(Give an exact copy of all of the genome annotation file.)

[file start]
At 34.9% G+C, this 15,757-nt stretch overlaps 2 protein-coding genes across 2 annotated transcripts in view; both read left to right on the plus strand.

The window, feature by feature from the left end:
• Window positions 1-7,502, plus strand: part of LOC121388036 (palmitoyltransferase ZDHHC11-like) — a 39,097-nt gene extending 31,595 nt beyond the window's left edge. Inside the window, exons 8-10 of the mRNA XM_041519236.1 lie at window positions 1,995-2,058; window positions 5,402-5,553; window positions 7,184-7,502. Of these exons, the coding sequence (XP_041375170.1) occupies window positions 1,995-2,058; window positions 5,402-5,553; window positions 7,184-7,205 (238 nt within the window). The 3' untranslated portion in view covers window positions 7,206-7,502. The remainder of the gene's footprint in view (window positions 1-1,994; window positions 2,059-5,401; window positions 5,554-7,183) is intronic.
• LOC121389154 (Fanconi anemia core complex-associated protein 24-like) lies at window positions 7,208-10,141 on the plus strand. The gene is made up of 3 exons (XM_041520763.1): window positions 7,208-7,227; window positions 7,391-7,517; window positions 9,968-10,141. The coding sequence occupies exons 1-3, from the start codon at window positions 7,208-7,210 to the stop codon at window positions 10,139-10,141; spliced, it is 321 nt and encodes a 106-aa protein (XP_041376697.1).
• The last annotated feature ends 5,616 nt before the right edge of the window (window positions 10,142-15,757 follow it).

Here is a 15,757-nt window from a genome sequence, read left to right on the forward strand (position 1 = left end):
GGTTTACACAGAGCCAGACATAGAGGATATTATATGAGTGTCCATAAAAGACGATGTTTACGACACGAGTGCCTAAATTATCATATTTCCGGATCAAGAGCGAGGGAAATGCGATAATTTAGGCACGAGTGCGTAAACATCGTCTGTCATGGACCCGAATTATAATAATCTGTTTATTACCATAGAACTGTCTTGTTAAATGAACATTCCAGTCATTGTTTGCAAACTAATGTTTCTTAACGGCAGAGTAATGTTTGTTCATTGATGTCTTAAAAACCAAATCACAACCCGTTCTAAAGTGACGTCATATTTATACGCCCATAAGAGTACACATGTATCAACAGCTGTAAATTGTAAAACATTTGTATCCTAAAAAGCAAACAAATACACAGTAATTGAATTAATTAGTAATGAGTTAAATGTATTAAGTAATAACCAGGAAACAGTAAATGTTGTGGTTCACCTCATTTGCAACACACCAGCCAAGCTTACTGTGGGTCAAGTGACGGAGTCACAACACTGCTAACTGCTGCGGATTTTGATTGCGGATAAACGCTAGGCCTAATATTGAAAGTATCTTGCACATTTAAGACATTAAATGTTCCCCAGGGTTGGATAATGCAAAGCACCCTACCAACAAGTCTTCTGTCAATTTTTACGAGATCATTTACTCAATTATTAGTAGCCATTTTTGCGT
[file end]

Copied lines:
At 34.9% G+C, this 15,757-nt stretch overlaps 2 protein-coding genes across 2 annotated transcripts in view; both read left to right on the plus strand.

The window, feature by feature from the left end:
• Window positions 1-7,502, plus strand: part of LOC121388036 (palmitoyltransferase ZDHHC11-like) — a 39,097-nt gene extending 31,595 nt beyond the window's left edge. Inside the window, exons 8-10 of the mRNA XM_041519236.1 lie at window positions 1,995-2,058; window positions 5,402-5,553; window positions 7,184-7,502. Of these exons, the coding sequence (XP_041375170.1) occupies window positions 1,995-2,058; window positions 5,402-5,553; window positions 7,184-7,205 (238 nt within the window). The 3' untranslated portion in view covers window positions 7,206-7,502. The remainder of the gene's footprint in view (window positions 1-1,994; window positions 2,059-5,401; window positions 5,554-7,183) is intronic.
• LOC121389154 (Fanconi anemia core complex-associated protein 24-like) lies at window positions 7,208-10,141 on the plus strand. The gene is made up of 3 exons (XM_041520763.1): window positions 7,208-7,227; window positions 7,391-7,517; window positions 9,968-10,141. The coding sequence occupies exons 1-3, from the start codon at window positions 7,208-7,210 to the stop codon at window positions 10,139-10,141; spliced, it is 321 nt and encodes a 106-aa protein (XP_041376697.1).
• The last annotated feature ends 5,616 nt before the right edge of the window (window positions 10,142-15,757 follow it).

Here is a 15,757-nt window from a genome sequence, read left to right on the forward strand (position 1 = left end):
GGTTTACACAGAGCCAGACATAGAGGATATTATATGAGTGTCCATAAAAGACGATGTTTACGACACGAGTGCCTAAATTATCATATTTCCGGATCAAGAGCGAGGGAAATGCGATAATTTAGGCACGAGTGCGTAAACATCGTCTGTCATGGACCCGAATTATAATAATCTGTTTATTACCATAGAACTGTCTTGTTAAATGAACATTCCAGTCATTGTTTGCAAACTAATGTTTCTTAACGGCAGAGTAATGTTTGTTCATTGATGTCTTAAAAACCAAATCACAACCCGTTCTAAAGTGACGTCATATTTATACGCCCATAAGAGTACACATGTATCAACAGCTGTAAATTGTAAAACATTTGTATCCTAAAAAGCAAACAAATACACAGTAATTGAATTAATTAGTAATGAGTTAAATGTATTAAGTAATAACCAGGAAACAGTAAATGTTGTGGTTCACCTCATTTGCAACACACCAGCCAAGCTTACTGTGGGTCAAGTGACGGAGTCACAACACTGCTAACTGCTGCGGATTTTGATTGCGGATAAACGCTAGGCCTAATATTGAAAGTATCTTGCACATTTAAGACATTAAATGTTCCCCAGGGTTGGATAATGCAAAGCACCCTACCAACAAGTCTTCTGTCAATTTTTACGAGATCATTTACTCAATTATTAGTAGCCATTTTTGCGT